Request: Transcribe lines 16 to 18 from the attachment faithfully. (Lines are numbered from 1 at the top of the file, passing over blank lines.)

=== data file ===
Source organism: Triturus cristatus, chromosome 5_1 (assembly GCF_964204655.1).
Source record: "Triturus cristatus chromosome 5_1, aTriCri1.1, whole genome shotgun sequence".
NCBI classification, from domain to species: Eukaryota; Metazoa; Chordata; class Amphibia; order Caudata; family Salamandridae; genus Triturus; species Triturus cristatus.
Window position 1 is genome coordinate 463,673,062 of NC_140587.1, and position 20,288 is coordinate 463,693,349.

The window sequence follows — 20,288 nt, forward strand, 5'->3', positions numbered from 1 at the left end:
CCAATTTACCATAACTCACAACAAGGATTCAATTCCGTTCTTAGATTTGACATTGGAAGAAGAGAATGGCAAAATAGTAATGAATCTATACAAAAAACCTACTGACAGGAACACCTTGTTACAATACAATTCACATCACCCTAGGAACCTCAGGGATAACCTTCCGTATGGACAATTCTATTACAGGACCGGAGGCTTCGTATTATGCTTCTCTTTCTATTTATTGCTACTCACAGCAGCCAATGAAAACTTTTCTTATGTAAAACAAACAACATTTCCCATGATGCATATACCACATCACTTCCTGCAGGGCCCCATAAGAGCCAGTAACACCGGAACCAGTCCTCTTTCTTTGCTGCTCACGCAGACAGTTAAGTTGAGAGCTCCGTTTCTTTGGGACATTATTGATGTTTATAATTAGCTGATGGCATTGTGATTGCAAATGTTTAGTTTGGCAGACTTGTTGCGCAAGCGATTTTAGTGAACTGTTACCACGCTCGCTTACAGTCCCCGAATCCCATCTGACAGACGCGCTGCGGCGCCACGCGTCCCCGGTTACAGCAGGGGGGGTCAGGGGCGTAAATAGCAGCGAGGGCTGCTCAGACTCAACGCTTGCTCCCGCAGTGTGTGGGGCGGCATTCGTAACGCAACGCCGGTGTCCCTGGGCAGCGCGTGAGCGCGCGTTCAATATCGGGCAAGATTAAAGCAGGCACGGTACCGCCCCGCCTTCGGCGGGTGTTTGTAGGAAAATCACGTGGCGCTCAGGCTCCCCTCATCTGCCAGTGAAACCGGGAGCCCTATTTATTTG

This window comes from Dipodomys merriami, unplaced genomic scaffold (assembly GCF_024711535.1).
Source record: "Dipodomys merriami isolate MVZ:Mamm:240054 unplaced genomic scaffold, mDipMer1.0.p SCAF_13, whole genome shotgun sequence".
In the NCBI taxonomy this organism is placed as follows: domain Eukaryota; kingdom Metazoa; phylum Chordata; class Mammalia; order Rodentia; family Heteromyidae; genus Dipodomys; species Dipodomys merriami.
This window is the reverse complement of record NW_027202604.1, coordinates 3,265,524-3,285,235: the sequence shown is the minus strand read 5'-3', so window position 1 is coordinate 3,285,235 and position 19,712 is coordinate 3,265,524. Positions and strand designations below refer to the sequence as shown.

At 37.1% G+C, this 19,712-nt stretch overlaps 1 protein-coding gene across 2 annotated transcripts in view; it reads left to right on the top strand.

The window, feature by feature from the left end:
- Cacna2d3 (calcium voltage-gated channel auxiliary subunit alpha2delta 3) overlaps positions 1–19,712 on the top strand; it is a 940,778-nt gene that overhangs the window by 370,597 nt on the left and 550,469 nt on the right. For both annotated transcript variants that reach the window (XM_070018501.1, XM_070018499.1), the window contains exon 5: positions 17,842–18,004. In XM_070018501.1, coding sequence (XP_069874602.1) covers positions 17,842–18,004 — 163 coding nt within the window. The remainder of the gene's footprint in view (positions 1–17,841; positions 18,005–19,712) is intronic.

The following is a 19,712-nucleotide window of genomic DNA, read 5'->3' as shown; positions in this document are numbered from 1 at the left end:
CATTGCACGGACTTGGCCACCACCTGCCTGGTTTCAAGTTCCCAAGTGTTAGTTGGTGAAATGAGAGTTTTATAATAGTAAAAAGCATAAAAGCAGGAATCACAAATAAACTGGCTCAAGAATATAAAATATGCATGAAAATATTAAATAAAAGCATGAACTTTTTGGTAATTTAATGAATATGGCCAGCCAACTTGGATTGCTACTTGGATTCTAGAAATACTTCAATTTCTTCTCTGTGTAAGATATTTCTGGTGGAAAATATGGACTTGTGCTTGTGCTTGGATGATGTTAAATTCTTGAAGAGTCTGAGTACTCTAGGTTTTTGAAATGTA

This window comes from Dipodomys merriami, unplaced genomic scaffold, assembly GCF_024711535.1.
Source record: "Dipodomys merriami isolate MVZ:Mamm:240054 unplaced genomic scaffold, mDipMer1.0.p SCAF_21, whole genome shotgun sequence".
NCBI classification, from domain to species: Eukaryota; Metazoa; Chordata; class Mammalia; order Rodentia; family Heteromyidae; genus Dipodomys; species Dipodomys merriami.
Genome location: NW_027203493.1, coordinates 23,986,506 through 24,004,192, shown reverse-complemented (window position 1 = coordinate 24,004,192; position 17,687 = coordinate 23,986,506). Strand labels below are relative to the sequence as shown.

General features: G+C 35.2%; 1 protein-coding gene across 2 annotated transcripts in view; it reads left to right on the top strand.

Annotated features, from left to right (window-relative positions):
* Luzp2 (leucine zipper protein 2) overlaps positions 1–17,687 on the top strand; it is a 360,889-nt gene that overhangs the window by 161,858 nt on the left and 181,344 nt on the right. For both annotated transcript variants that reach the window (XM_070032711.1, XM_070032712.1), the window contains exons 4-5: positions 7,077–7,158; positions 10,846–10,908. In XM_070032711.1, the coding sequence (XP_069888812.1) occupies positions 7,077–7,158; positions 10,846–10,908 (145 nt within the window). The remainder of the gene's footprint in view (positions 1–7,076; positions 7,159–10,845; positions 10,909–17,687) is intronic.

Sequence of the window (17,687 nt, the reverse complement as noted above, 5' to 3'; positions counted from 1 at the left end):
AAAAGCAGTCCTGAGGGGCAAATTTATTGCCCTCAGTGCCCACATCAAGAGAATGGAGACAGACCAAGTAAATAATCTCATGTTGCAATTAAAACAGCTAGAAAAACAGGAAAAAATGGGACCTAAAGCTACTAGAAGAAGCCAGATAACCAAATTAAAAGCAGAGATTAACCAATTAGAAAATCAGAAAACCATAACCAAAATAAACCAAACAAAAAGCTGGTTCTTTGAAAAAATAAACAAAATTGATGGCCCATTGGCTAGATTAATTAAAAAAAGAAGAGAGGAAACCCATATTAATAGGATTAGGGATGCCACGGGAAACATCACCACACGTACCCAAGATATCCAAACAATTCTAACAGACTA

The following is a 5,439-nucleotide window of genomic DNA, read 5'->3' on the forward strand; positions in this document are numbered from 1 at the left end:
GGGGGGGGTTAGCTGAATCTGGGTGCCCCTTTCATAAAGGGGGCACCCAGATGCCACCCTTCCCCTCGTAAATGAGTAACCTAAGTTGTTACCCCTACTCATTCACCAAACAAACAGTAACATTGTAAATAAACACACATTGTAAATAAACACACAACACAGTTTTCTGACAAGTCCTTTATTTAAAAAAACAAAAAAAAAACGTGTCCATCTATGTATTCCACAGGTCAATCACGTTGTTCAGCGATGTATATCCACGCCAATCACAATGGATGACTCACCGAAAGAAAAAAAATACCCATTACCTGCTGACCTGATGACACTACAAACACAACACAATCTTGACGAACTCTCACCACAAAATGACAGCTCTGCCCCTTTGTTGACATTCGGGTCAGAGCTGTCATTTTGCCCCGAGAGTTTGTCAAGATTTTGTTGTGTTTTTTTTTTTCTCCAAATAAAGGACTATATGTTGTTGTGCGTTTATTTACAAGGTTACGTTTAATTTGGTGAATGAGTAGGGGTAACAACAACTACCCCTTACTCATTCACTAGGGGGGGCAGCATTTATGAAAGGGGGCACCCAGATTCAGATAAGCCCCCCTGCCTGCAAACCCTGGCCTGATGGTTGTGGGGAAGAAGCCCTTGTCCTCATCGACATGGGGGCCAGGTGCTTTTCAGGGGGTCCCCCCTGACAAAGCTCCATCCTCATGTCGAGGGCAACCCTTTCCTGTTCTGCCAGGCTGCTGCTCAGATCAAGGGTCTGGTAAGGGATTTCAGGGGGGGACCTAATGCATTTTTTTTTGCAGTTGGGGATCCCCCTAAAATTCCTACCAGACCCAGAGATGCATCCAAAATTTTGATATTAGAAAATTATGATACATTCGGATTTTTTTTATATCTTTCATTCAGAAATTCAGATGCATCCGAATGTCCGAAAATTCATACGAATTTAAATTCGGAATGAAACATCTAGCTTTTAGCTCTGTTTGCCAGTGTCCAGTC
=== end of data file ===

This window comes from Dipodomys merriami, unplaced genomic scaffold, assembly GCF_024711535.1.
Source record: "Dipodomys merriami isolate MVZ:Mamm:240054 unplaced genomic scaffold, mDipMer1.0.p SCAF_21, whole genome shotgun sequence".
NCBI classification, from domain to species: Eukaryota; Metazoa; Chordata; class Mammalia; order Rodentia; family Heteromyidae; genus Dipodomys; species Dipodomys merriami.